Reinventing the wheel
Documentation doesn't prevent reinventing the wheel, it might actually encourage it (unless the sheer volume dissuades developers).
Royalties charged by Microsoft on Windows APIs and protocols are the next hurdle the company must clear in its wooing of open source developers. Leading open source figures have questioned charges Microsoft makes on its protocols and APIs, with a call to clarify whether Windows server, client and application APIs and protocols …
"... access to Microsoft's protocols and APIs will help speed development, as developers don't need to re-invent the wheel ..."
That is fundamentally wrong - access to something done by Microsoft isn't in any way required to write good and innovative software. What access to these document WILL do is allow people to write software that will connect to Microsofts stuff with a bit less hassle than at present.
Unfortunately, because of the huge market share Microsoft has, third party products are forced to work with Microsoft products if they want a chance in the corporate arena - not because Microsoft products are neccessarily good or best in class, but simply because they are so ubiquitous.
As I've said before, Microsoft promising anything that does not actively support its monopoly and its illegal leveraging of that monopoly into different markets bears very careful evaluation.
As a de-facto monopoly, they should be providing those APIs for nothing. Otherwise, they get to continuously use their existing monopoly to control any other software maker who wants to make a living doing anything for the desktop.
I certainly hope the European courts continue to hammer at that wall, because the American courts have repeatedly shown just how corrupt they are when dealing with well-heeled corporations.
Individuals don't license the same way that corporations do. If you were a developer and you were purchasing a license for the codecs to be used in your software for re-licensing to your customers when your software is purchased/licensed, then it would cost you $1m or more (I bet MS got a deal for bulk licensing). As a consumer rather than a producer you would have a completely different type of license that would only allow you to make content or view content with the codecs, not give the codecs to other people, and it would be considerablly less maybe a few hundred or less for all of them.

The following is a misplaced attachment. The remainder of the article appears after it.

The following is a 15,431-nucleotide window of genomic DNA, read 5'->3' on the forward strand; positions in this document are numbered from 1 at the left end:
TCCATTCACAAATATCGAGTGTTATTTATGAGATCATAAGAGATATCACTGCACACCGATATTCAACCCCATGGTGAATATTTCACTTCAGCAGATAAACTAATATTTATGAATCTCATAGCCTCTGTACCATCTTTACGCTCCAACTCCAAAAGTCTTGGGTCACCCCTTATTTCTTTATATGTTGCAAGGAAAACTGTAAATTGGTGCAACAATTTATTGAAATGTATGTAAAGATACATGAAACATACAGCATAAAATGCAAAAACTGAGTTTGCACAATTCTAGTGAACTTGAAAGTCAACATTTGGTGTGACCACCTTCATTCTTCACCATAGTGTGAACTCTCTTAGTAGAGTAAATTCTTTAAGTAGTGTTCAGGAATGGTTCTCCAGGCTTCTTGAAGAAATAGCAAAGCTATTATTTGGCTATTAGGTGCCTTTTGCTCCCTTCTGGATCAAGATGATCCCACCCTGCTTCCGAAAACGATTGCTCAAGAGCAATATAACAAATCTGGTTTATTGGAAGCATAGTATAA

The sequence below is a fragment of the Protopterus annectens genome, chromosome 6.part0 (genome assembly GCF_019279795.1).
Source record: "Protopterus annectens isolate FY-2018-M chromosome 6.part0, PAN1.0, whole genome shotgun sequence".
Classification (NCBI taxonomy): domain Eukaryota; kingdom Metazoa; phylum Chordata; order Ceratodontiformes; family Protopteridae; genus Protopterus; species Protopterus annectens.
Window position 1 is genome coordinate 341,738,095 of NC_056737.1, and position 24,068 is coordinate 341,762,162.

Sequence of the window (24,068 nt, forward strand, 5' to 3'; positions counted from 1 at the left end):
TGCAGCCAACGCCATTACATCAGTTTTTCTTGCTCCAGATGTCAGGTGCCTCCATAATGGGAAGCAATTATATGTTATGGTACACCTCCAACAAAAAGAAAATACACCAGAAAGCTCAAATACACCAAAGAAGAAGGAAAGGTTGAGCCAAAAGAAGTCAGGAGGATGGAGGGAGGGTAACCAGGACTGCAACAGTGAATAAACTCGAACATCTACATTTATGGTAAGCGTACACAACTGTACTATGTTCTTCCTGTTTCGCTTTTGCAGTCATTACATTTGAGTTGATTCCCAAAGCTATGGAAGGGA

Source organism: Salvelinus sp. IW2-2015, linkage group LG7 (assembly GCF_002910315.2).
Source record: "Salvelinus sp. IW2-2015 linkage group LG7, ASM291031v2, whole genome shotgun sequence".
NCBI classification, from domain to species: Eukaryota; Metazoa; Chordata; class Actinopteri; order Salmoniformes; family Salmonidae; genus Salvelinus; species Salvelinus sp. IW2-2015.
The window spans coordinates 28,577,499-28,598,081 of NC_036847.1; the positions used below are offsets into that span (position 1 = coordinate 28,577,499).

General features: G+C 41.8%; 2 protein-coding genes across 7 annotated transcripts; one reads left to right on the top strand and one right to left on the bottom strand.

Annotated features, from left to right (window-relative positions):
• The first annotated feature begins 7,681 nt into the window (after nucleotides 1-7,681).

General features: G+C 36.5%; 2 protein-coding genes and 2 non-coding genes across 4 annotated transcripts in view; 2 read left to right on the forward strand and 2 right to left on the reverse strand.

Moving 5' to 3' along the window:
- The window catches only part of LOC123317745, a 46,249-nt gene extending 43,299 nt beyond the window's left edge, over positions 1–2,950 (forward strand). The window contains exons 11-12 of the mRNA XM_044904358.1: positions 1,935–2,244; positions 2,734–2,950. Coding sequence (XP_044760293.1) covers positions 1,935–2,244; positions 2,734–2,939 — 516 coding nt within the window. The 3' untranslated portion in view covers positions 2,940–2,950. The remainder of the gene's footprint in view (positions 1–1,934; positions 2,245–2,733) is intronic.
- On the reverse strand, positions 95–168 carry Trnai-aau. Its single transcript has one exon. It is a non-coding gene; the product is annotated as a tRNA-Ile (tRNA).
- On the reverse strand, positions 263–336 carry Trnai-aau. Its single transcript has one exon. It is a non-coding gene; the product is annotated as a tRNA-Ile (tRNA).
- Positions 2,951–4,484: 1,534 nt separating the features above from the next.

I think it's fair to point out that whatever MS decides to publish, they've made it abundantly clear that only non-commercial use of the software is granted without royalties. The Samba organization just paid a nice fat fee to get the protocol info for servers, and sublicensing appears to be included.
Whether or not that same info can be used in the states without royalties is a bit unclear as well.
Doesn't it seem ironic that the world's largest software, with Psycho Steve Ballmer at the helm, has to use patents, cross-licensing, vague and confusing licensing fee schedules and other techniques to keep free software from out of the enterprise? I guess they're really afraid of shareholder lawsuits.
Having been in this "business" for while...
API documentation is quite different to protocol documentation, although it's easy to confuse the two (particularly as Windows is a big consumer of RPC).
Sometimes the APIs are a thin wrapper around the protocols. Other times, though, the protocols don't have any published APIs.
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